I had seen several of Tennessee’s outbursts, and had already learned that as often as not, he misunderstood, misinterpreted, or forgot something. I did not know what was true here, but I knew he demanded my loyalty.
There was nothing to do about a published interview, but my heart was set on the trip to Washington. While I knew he would settle down eventually, our trip was only a few days away. I could not let an interview in a literary magazine torpedo an opportunity to go to the Honors ceremony and the White House.
“Reagan doesn’t care,” I said. “He won’t read The Paris Review. His staff won’t read it—neither will his friends. Johnson and Nixon retaliated. Reagan just laughs. It rolls right off. He couldn’t care less.”
I let it go. I would have to wait for his decision.

Having been in New York for three days, we were now marking time. Most of the business that brought us north had been dealt with. With the Washington trip no longer certain, I was anxious. It was too early to fly to D.C., and it would have been foolish to return to Key West for such a short time.
We went shopping and Tennessee bought me a tuxedo. I met Jane Smith, a singer and actress who had been in the original production of Oklahoma!, and later sang opera in Europe. Jane was the widow of the architect and artist Tony Smith. Tennessee had known them both since his earliest days in New York, and Jane remained a close friend. Her bearing suggested her years on the stage, and she had a keen alertness to the world around her. Statuesque and possessing clear, smiling eyes, she must have been in her sixties.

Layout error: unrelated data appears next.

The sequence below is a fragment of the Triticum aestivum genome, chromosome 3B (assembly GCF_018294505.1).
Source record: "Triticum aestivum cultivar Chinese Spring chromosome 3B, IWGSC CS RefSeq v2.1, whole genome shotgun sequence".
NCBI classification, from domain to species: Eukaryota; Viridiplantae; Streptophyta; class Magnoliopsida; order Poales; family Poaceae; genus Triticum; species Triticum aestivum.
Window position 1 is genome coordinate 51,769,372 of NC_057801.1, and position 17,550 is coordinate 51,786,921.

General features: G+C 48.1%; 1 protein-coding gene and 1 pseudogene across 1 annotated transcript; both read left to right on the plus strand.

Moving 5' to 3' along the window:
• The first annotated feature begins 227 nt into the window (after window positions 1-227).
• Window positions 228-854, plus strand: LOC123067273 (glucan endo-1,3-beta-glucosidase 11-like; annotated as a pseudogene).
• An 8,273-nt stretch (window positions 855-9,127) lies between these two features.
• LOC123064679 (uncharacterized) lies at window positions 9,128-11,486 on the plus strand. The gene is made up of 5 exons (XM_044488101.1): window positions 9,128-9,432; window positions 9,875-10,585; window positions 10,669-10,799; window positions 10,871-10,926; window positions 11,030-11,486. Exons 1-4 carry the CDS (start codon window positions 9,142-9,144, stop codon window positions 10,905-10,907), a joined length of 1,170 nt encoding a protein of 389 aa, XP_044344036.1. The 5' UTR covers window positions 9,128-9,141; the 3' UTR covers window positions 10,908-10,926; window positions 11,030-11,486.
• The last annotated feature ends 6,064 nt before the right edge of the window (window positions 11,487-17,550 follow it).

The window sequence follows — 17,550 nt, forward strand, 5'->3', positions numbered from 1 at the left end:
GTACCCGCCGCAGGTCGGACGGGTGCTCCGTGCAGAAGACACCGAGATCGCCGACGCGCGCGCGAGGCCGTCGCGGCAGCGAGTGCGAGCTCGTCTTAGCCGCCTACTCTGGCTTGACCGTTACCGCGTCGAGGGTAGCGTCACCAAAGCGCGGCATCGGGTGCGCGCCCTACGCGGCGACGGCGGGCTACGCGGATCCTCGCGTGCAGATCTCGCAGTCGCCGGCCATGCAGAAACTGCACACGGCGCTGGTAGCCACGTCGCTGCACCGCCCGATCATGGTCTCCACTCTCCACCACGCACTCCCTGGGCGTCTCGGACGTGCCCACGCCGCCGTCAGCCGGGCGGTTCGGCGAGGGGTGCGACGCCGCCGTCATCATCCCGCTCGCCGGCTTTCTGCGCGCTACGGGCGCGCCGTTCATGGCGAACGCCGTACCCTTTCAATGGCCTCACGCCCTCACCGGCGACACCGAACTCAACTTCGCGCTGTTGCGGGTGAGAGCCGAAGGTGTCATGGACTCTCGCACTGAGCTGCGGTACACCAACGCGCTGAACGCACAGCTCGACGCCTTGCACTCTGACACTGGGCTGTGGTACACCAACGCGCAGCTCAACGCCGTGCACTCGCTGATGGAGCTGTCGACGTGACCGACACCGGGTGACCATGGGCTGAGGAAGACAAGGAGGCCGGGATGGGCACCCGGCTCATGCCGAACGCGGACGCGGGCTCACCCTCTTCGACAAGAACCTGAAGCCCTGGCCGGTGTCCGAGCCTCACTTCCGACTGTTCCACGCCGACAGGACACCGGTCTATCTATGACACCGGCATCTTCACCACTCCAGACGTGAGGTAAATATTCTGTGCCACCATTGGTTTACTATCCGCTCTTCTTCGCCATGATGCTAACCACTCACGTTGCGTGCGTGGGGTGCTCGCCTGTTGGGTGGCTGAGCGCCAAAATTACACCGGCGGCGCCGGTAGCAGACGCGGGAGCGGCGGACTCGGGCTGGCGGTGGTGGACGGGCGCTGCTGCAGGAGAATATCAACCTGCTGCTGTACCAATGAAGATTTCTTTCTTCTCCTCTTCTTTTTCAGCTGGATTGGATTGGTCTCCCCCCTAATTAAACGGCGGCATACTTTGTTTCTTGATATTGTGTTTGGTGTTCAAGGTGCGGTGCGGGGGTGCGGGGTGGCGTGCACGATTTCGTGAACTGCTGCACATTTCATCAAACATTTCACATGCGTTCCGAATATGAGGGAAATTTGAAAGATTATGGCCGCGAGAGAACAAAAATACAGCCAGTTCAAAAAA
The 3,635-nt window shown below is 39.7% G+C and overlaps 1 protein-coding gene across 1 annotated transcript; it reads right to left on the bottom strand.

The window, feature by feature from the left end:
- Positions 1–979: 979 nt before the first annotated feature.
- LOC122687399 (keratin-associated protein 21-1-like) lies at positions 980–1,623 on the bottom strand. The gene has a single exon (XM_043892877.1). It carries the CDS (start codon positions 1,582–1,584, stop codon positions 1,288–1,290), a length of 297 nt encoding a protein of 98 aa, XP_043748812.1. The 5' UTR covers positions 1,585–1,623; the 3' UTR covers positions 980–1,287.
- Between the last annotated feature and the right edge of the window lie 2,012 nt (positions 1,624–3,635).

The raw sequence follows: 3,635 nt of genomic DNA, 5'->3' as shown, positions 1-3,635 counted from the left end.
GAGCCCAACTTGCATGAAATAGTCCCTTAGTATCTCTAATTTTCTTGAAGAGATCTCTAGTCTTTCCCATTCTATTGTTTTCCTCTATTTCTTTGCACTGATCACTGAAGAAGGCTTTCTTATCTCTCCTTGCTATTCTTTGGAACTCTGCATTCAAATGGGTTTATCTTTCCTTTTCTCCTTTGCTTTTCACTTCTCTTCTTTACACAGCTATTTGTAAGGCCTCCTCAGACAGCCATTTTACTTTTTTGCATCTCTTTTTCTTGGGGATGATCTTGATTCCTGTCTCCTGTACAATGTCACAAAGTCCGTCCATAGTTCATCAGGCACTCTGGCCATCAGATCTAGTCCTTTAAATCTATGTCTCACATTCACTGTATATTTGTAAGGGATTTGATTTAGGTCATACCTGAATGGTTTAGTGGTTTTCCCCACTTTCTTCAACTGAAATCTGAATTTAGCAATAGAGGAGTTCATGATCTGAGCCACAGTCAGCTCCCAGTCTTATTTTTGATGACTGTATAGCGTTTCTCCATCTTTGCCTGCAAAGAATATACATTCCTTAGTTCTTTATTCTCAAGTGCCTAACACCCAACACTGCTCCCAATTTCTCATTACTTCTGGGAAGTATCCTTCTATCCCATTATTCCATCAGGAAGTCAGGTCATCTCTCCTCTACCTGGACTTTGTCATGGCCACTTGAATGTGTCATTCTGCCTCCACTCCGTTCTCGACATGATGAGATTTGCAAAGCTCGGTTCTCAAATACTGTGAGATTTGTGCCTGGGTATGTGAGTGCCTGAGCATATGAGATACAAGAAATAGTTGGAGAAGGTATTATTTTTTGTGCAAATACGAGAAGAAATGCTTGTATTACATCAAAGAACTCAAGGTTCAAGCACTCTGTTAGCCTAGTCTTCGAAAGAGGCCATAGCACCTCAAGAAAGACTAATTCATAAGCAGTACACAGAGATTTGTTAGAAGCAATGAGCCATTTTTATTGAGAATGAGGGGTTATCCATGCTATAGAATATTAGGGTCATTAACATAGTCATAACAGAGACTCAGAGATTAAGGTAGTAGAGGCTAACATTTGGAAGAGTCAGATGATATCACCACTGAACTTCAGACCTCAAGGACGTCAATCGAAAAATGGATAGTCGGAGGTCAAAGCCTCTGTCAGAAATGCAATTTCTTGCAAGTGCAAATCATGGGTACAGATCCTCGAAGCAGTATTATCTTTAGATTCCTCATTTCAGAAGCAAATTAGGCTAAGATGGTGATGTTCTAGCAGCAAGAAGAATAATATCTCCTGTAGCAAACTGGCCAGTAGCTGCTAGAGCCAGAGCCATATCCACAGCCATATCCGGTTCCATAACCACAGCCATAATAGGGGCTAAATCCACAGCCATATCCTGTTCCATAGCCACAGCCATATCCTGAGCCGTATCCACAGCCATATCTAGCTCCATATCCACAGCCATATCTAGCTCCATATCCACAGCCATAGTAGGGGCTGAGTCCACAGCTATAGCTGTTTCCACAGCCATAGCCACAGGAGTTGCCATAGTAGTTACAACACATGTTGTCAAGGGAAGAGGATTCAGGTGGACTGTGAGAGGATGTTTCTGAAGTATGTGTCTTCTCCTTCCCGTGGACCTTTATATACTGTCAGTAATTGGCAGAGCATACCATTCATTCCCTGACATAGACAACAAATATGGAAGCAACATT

Vassilis Voglis, another friend, invited the three of us to his apartment for dinner. A natty dresser in his fifties, he had not known Tennessee as long. His rich, accented voice revealed his Greek origins. Like Jane, he was warm and expressive. A few years before, Vassilis had inherited a small fortune when his lover, whose father had been president of the New York Stock Exchange, died of cancer. Vassilis worked for arts agencies and as a hospital volunteer.
Vassilis had defined a dining room in his loft apartment by enclosing the space with loaded, old bookcases. Removed from the huge front windows that looked down on city streets five floors below, we dined in candlelight, surrounded by Dickens and Proust. A week before, Vassilis had traveled to New Jersey and gleaned potatoes from a field, potatoes too small for the mechanical harvester. The aroma of roast pork and potatoes filled the air.
 “Oh, Vass, this wine is so good,” Jane said, as we finished dining. She raising her glass of Bordeaux to the light. “I can’t remember when I’ve dined so well.”
 She put down her glass. “And it’s so good to have everyone here—away from business.” She put her hand on Tennessee’s arm, smiled, and looked him in the eye. “No one demanding things from Tennessee.”